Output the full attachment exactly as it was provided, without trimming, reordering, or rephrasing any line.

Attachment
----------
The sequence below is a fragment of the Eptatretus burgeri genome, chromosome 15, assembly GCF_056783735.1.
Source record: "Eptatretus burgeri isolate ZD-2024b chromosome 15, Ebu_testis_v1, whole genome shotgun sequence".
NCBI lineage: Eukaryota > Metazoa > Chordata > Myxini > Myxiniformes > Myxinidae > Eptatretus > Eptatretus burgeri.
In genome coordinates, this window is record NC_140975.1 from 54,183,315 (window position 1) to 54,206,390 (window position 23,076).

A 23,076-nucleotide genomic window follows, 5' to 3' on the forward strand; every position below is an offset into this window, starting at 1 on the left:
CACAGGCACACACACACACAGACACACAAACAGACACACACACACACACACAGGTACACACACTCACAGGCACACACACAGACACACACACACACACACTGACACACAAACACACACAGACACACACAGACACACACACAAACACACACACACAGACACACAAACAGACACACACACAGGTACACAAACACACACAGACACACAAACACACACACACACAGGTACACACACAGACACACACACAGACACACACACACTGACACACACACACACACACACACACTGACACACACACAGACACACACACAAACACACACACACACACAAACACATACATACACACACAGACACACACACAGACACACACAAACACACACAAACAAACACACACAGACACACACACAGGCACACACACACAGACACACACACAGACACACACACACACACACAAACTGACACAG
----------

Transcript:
The sequence below is a fragment of the Eptatretus burgeri genome, chromosome 15, assembly GCF_056783735.1.
Source record: "Eptatretus burgeri isolate ZD-2024b chromosome 15, Ebu_testis_v1, whole genome shotgun sequence".
NCBI lineage: Eukaryota > Metazoa > Chordata > Myxini > Myxiniformes > Myxinidae > Eptatretus > Eptatretus burgeri.
In genome coordinates, this window is record NC_140975.1 from 54,183,315 (window position 1) to 54,206,390 (window position 23,076).

A 23,076-nucleotide genomic window follows, 5' to 3' on the forward strand; every position below is an offset into this window, starting at 1 on the left:
CACAGGCACACACACACACAGACACACAAACAGACACACACACACACACACAGGTACACACACTCACAGGCACACACACAGACACACACACACACACACTGACACACAAACACACACAGACACACACAGACACACACACAAACACACACACACAGACACACAAACAGACACACACACAGGTACACAAACACACACAGACACACAAACACACACACACACAGGTACACACACAGACACACACACAGACACACACACACTGACACACACACACACACACACACACTGACACACACACAGACACACACACAAACACACACACACACACAAACACATACATACACACACAGACACACACACAGACACACACAAACACACACAAACAAACACACACAGACACACACACAGGCACACACACACAGACACACACACAGACACACACACACACACACAAACTGACACAG